If it weren’t for the fact that the TV set and the refrigerator are so far apart,
some of us wouldn’t get any exercise at all.
~ Joey Adams

Monday, April 16, 2018

Allowance (By Debby Thrailkill)

Recently, I was listening to a radio talk show and the topic of children receiving allowance came up. This got me thinking back to the days when I received an allowance from my parents. I recalled receiving this money for good behavior, completing my chores, and doing my school work. I started receiving an allowance at age 10 and it was small ($5-$10) but it was quite a treat. I remember hopping on my bike and rolling downhill to the shopping center about a mile away, buying a triple scoop ice cream at the Savon counter for 75 cents, and then cruising the center for anything else that caught my eye, like tiny frogs and turtles from the pet store, a stick of perfume for my mom from the drug store, or maybe a McDonalds Big Mac. Having purchasing power was exciting but having earned the money was an even better feeling of accomplishment, which bolstered my self-confidence. I was proud and happy, and I always eager to share my allowance with others.

The talk show host spoke about how the allowance system gives parents a tool to teach their children about responsibility, hard work, and saving money, while instilling self-worth. It enables parents to teach their children to follow rules, contribute to the family, and receive rewards. I would wash and dry dishes, vacuum around the house, rake leaves and help with yardwork on the weekends. Of course, all of this should be expected in a family, but motivation to please and succeed were important to me as well, so I am thankful for the valuable lessons I learned.

As I matured in my life and faith, and with help from my husband and wonderful friends, it became important to me to please God and succeed in receiving His allowance. So, what does God offer, and what does He expect of me in return? I've learned that He wants me to be faithful to Him, to follow His commandments and rules, and communicate with Him through prayer. I know He wants me to help others and always contribute in a positive way and I am confident that the reward He offers us is far greater than any reward we could ever imagine.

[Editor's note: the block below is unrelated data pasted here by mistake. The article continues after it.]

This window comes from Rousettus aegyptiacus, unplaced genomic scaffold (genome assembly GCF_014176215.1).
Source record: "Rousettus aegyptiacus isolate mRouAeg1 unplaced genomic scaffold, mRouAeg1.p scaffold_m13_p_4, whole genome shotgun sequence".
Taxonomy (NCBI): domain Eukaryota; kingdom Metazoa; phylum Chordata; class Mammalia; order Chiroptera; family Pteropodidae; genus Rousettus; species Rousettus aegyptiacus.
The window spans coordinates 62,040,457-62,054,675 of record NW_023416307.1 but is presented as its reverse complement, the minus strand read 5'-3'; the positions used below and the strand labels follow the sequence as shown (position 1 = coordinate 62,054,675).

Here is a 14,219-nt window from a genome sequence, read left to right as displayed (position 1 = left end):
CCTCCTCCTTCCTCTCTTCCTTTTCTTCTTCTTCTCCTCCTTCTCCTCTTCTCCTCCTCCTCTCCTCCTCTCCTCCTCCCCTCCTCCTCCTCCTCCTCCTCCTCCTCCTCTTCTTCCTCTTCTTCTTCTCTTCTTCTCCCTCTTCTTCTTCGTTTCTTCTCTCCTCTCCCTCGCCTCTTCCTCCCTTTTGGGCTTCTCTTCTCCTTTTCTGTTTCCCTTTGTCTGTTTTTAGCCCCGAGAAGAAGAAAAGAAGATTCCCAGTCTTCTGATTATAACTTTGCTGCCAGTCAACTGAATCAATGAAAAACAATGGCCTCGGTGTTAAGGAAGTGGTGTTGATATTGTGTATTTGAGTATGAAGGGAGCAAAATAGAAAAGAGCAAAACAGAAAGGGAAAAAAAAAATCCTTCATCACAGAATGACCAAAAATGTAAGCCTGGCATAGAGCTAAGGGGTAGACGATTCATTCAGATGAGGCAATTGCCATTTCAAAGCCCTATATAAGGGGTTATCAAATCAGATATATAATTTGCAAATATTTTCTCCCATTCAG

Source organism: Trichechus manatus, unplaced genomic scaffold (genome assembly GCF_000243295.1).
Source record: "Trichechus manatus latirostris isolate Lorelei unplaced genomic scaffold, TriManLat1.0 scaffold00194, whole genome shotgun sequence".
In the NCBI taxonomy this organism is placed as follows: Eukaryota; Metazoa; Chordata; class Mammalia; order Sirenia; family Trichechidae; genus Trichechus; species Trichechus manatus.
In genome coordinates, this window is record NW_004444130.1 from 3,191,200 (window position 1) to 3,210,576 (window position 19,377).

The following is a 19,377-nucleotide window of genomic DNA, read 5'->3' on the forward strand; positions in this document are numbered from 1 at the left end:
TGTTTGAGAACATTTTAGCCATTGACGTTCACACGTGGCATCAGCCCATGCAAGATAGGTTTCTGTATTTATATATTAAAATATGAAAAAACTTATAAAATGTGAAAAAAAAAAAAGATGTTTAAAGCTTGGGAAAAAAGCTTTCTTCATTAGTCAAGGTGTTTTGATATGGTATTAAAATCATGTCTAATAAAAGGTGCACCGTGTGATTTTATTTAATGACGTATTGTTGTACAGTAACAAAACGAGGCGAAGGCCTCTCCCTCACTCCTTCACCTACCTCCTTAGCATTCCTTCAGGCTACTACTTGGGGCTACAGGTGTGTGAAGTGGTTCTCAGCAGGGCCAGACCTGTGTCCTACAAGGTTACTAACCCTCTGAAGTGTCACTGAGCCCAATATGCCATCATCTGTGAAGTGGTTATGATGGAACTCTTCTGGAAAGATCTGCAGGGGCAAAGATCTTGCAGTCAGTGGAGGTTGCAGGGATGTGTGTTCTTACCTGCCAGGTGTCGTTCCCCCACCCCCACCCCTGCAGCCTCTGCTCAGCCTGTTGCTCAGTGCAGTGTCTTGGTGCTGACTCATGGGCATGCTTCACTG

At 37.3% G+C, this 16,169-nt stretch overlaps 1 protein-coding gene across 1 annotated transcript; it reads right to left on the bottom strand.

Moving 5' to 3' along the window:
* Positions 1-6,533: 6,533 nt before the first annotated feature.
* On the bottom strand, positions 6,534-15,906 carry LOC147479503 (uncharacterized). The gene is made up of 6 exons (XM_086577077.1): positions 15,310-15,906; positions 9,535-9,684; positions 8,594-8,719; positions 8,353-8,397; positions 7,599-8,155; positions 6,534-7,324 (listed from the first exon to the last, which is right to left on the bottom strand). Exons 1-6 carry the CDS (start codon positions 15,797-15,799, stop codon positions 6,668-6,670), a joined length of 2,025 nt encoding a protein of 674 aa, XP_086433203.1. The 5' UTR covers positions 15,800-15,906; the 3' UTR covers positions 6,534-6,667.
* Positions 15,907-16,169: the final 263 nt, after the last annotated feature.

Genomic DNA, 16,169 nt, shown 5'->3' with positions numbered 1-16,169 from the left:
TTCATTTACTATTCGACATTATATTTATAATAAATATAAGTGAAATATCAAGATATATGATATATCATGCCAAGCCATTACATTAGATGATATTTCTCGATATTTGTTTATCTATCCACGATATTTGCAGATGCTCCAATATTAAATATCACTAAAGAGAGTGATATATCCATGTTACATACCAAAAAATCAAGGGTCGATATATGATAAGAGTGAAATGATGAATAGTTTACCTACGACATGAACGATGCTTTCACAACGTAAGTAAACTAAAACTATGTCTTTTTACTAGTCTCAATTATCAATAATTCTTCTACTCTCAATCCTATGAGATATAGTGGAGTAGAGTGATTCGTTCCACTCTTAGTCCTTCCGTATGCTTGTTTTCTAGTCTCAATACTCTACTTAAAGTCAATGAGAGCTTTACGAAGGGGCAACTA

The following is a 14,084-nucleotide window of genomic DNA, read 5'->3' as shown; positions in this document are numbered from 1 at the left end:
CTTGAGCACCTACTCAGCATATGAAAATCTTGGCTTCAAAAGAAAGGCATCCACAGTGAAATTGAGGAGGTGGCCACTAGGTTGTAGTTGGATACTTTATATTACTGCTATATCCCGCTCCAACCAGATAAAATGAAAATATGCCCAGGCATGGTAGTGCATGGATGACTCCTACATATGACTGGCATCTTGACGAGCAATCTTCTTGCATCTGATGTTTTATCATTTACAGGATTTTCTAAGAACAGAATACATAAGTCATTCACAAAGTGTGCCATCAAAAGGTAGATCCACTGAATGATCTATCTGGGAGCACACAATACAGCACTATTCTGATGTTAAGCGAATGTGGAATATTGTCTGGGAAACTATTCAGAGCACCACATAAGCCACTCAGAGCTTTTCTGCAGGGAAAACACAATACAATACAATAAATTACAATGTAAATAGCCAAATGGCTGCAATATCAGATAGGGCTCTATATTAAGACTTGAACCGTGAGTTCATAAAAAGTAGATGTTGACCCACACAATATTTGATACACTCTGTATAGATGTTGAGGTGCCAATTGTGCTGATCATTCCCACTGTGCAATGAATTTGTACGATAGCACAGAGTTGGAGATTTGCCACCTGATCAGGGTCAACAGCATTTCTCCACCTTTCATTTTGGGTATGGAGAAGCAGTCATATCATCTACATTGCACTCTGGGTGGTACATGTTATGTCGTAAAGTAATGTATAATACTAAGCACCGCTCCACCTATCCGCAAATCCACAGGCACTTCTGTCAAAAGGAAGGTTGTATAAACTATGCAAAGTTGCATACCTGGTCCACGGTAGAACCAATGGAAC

I like to talk to God, so I pray, most of the time silently, but sometimes out loud. I praise His Name and His will be done. I thank Him for my family and friends, for the food on my table, and for those who risk their lives to provide freedom for us all. I ask forgiveness of my sins, and for the courage, strength and smarts not to keep sinning! And I pledge myself to Him. In return, He offers me eternal life with Him in Heaven and I fall to my knees knowing I am not worthy. But I am constantly trying and that’s what counts. I guess what I have learned is that an allowance is much more than a payoff, it is an opportunity for accomplishment upon faithful and loyal service… and that motivates me more than anything else!

No eye has seen, no ear has heard, 
and no mind can imagine the things 
that God has prepared for those who love Him.
~ 1 Corinthians 2:5

Tuesday, April 10, 2018

The Middle

Last week, in the early morning hours, I found myself driving down Antonio Parkway in Rancho Santa Margarita. Antonio Parkway is a major three-lane thoroughfare that is almost always crowded with cars. But on this particular morning, there wasn’t a single car in site. Not one car in front of me nor one car behind me. It was really weird and for just a moment I felt like I was on a different planet.

Then I realized something kind of cool. I have the whole road to myself! I can drive fast in the slow lane, or I can drive slow in the fast lane, or I could even make lane changes as often as I want without a care. Today must be my special day because I totally own this road! I know what you’re thinking, but it was early, and my mind was wandering, so yeah, I guess I do sound kind of crazy. But I’m not crazy because guess what I did. I drove at a safe speed right down the middle of the center lane. Man, am I boring or what!